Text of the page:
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Printing Trade Schools in France of the industry and endeavor to form good
workmen of them.” [United States Government Report of ] IN 1863 the Chaix Printing and Publish
The Training of Apprentices ing Company of Paris established a trade
[From The Metal Worker] school in their establishment, in order to IT is pleasing to note the change of attiprovide competent workmen for the differ- tude on the part of men in the different ent branches of their industry. M. Alban lines of trade toward the apprentice. It is Chaix, the administrator-director of the com- but a short time since he was neglected and pany, stated that of the 1,200 persons em- failed to receive the instruction which he ployed in the establishment 250 were grad had a right to expect in return for his period uates of the company's school. In this school of service. That all tradesmen have not yet the instruction is giving during the day and been influenced by the change for the better is intended both to complete the primary is unfortunate. Skillful workmen are not education of apprentices and to provide being recruited as they should be, because them with the necessary technical training. such practical education as the apprentice Workmen are prepared for all the printing was getting did not qualify him to be a trades, but more particularly for that of com- useful member of the working corps and positor, which is the only trade in which M. · because the more intelligent and desirable Chaix believes school training can intirely re- class of young men found a better appreciaplace shop apprenticeship. For some trades, tion of their interest and energy in other as those of designer, lithographer, stereo- fields than in the trades where their services typer, paper maker (papetier), and book
are greatly needed. binder, à special shop training in addition to That the change has occured is shown in that received at the school is required. the desire of leading and competent trades
He states that in general the trade-school men to see that the obsolete apprenticeship graduate possesses a better knowledge of system is substituted by some method of his trade than others, hence he is more use- training which will result in the young men ful and can more readily find employment, becoming first-class workmen when their gain higher wages, and advance more rap- term of service under instruction expires. idly. Most of the company's foremen and all Such tradesmen are indentified in the mainof their clerks are graduates of their trade tenance of training schools and take part in school, as are many of the chief workmen the work of instruction. and others occupying the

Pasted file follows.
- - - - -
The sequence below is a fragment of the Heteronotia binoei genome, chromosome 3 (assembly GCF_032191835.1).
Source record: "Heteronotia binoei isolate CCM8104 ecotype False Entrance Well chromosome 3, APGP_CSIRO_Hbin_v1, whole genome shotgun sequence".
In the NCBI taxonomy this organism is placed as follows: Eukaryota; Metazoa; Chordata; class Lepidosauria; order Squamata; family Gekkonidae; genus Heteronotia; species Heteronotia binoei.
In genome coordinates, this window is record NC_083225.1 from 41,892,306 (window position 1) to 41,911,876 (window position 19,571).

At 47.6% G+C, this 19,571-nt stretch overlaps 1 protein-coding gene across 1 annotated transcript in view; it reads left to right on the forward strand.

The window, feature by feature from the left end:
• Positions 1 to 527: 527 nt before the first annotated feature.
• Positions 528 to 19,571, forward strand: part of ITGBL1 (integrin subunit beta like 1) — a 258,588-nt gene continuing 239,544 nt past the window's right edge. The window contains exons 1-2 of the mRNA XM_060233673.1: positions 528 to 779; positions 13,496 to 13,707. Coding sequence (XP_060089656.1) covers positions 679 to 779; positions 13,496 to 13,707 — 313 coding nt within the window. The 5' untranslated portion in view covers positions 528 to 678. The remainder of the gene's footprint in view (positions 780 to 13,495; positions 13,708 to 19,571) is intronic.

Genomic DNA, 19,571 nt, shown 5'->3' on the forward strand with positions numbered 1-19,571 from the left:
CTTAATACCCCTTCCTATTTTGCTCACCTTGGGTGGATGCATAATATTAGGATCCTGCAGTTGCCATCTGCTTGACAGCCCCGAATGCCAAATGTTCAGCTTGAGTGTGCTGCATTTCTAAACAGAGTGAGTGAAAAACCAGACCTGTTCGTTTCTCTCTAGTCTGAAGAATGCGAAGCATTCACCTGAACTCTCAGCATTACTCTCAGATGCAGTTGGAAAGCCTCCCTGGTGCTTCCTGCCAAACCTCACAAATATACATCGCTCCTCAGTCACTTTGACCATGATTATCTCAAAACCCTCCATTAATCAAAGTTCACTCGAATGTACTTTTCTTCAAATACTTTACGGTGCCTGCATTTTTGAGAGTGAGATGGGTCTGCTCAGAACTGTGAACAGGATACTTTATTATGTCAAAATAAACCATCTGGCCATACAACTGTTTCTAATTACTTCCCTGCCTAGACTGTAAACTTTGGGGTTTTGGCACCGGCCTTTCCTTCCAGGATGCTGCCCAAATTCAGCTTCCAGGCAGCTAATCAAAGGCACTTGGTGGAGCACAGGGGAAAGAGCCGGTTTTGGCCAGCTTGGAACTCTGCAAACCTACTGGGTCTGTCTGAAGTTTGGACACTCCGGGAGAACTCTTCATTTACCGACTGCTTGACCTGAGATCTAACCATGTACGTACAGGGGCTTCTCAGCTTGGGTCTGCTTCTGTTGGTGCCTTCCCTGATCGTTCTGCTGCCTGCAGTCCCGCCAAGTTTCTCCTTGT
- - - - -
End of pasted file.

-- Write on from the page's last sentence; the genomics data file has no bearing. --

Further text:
The young man who has best paying positions. He
had the advantages of a says that work done by the Training is everything. The
modern school education better workmen who have peach was once a bitter almond;
can grasp the theories and been graduated from the cauliflower is nothing but cab
underlying principles of school is more artistic and bage with a college education.
the most difficult trades an aid to the
very quickly in a school progress of the industry;
which provides competent also that trade schools in which practical instructors. The handicraft of any trade is work is well directed affords a better means i quickly acquired when the best methods of of educating workmen than does the shop doing work are described and when the opportraining. He believes, furthermore, that the tunity of seeing it done by skilled workmen is most important improvement that could be afforded. This is the character of instruction introduced into the system of apprentice- that is most needed. Those who have a real ship and trade-school education would be interest in the welfare of the apprentice favor to combine the theoretical and practical giving him an opportunity of becoming acinstruction of both in such manner as to quainted with all the different branches of his produce workmen able to earn journeymen's trade, rather than confining him to that work wages upon the expiration of their term of in which he shows highest proficiency or makapprenticeship. This he would accomplishing him only a specialist in one branch. If by means of a school established, when the present trend of trade education continpossible, in the shop for which it is destined ues there will be no difficulty in securing to supply workmen. In conclusion, he adds: the entrance of the desirable class of men "Limit the number of pupils to the needs to the different trades.
The School of Printing exhibit at the Exhibit of Industrial Conditions, Horticultural Hall, Boston, April 7-14, 1907
The Rights of the Apprentice
drudge. He is not allowed to handle tools,
to ask questions, or in any way try to advance AT the root of the trouble, and the first himself, and it is not considered that he has